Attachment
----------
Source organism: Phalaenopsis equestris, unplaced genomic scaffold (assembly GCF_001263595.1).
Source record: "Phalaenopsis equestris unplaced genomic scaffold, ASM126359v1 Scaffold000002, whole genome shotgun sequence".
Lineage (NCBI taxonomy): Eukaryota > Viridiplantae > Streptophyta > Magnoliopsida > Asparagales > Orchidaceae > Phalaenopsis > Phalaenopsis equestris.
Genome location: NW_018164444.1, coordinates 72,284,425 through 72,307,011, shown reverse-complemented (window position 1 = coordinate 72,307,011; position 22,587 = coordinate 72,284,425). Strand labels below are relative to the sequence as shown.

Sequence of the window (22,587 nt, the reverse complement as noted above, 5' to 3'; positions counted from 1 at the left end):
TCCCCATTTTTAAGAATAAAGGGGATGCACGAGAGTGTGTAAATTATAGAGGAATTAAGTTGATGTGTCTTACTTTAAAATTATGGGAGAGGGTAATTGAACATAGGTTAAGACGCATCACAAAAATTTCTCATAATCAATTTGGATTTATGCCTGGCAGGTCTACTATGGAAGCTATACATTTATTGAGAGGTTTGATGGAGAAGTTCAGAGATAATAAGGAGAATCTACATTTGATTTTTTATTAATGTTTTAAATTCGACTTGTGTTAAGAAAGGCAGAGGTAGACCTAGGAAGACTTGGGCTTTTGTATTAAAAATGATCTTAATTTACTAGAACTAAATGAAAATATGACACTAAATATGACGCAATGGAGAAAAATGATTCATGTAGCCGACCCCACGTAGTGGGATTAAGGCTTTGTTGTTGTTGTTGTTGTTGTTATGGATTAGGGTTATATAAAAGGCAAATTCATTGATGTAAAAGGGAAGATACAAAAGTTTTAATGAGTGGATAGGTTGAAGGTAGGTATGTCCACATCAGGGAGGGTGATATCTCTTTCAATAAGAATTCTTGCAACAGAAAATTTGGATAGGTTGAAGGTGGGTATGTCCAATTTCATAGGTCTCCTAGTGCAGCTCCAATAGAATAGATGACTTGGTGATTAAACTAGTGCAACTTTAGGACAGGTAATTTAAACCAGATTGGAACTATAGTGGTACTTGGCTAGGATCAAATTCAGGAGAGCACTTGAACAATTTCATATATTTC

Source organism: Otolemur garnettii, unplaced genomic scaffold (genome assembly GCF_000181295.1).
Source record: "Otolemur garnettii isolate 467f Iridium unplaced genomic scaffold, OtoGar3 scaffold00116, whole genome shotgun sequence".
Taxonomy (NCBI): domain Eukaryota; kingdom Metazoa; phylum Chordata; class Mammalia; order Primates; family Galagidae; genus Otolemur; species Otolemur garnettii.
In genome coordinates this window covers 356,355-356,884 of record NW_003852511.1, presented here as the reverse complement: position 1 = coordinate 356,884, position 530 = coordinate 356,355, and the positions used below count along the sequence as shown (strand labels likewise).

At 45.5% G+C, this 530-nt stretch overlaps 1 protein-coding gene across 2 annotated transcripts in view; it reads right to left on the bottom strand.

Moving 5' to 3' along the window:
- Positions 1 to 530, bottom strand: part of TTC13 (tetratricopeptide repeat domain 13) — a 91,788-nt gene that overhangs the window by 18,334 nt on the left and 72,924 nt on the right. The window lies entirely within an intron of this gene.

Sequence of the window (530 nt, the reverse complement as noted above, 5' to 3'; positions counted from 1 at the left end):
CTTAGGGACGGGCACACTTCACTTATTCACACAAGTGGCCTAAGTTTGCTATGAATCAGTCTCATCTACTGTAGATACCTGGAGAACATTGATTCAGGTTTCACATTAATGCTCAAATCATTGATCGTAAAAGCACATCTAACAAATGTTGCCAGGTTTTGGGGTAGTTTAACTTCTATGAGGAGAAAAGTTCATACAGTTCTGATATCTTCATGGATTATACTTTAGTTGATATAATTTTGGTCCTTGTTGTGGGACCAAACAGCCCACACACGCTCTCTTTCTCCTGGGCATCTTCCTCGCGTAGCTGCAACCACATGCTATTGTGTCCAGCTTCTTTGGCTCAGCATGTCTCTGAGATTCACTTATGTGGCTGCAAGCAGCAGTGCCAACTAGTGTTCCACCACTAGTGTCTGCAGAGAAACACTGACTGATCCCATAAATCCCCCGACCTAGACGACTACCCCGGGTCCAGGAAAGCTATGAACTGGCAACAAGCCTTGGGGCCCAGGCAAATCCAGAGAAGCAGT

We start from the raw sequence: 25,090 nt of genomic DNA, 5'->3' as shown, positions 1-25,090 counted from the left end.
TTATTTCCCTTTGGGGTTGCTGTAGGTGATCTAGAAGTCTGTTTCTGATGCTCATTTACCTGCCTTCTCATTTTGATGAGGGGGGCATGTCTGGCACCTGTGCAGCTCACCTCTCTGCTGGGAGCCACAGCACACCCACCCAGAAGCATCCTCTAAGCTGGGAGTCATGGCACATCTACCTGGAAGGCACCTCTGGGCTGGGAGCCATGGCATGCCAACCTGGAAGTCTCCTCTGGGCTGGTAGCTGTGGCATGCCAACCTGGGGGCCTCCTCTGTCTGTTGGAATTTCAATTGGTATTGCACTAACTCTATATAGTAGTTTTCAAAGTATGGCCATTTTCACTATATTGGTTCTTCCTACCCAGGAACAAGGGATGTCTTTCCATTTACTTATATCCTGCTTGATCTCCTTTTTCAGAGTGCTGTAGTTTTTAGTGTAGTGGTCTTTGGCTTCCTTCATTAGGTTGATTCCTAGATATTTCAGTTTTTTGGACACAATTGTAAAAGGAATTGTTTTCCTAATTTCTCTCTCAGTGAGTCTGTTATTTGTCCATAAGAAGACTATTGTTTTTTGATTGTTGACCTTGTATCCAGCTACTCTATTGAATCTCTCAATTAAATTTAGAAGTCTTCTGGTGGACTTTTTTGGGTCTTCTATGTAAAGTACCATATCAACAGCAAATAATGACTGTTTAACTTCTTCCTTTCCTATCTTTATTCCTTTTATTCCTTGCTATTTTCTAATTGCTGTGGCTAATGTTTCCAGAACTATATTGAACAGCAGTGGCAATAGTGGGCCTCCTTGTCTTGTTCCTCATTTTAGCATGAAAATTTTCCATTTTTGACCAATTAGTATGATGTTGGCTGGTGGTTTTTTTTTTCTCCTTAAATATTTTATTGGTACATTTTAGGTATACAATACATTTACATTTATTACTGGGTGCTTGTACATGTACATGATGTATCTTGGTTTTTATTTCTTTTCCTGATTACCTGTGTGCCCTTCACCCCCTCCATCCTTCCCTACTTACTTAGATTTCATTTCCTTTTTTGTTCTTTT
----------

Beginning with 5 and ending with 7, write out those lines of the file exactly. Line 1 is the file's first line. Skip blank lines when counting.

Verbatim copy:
Sequence of the window (22,587 nt, the reverse complement as noted above, 5' to 3'; positions counted from 1 at the left end):
TCCCCATTTTTAAGAATAAAGGGGATGCACGAGAGTGTGTAAATTATAGAGGAATTAAGTTGATGTGTCTTACTTTAAAATTATGGGAGAGGGTAATTGAACATAGGTTAAGACGCATCACAAAAATTTCTCATAATCAATTTGGATTTATGCCTGGCAGGTCTACTATGGAAGCTATACATTTATTGAGAGGTTTGATGGAGAAGTTCAGAGATAATAAGGAGAATCTACATTTGATTTTTTATTAATGTTTTAAATTCGACTTGTGTTAAGAAAGGCAGAGGTAGACCTAGGAAGACTTGGGCTTTTGTATTAAAAATGATCTTAATTTACTAGAACTAAATGAAAATATGACACTAAATATGACGCAATGGAGAAAAATGATTCATGTAGCCGACCCCACGTAGTGGGATTAAGGCTTTGTTGTTGTTGTTGTTGTTGTTATGGATTAGGGTTATATAAAAGGCAAATTCATTGATGTAAAAGGGAAGATACAAAAGTTTTAATGAGTGGATAGGTTGAAGGTAGGTATGTCCACATCAGGGAGGGTGATATCTCTTTCAATAAGAATTCTTGCAACAGAAAATTTGGATAGGTTGAAGGTGGGTATGTCCAATTTCATAGGTCTCCTAGTGCAGCTCCAATAGAATAGATGACTTGGTGATTAAACTAGTGCAACTTTAGGACAGGTAATTTAAACCAGATTGGAACTATAGTGGTACTTGGCTAGGATCAAATTCAGGAGAGCACTTGAACAATTTCATATATTTC

Source organism: Otolemur garnettii, unplaced genomic scaffold (genome assembly GCF_000181295.1).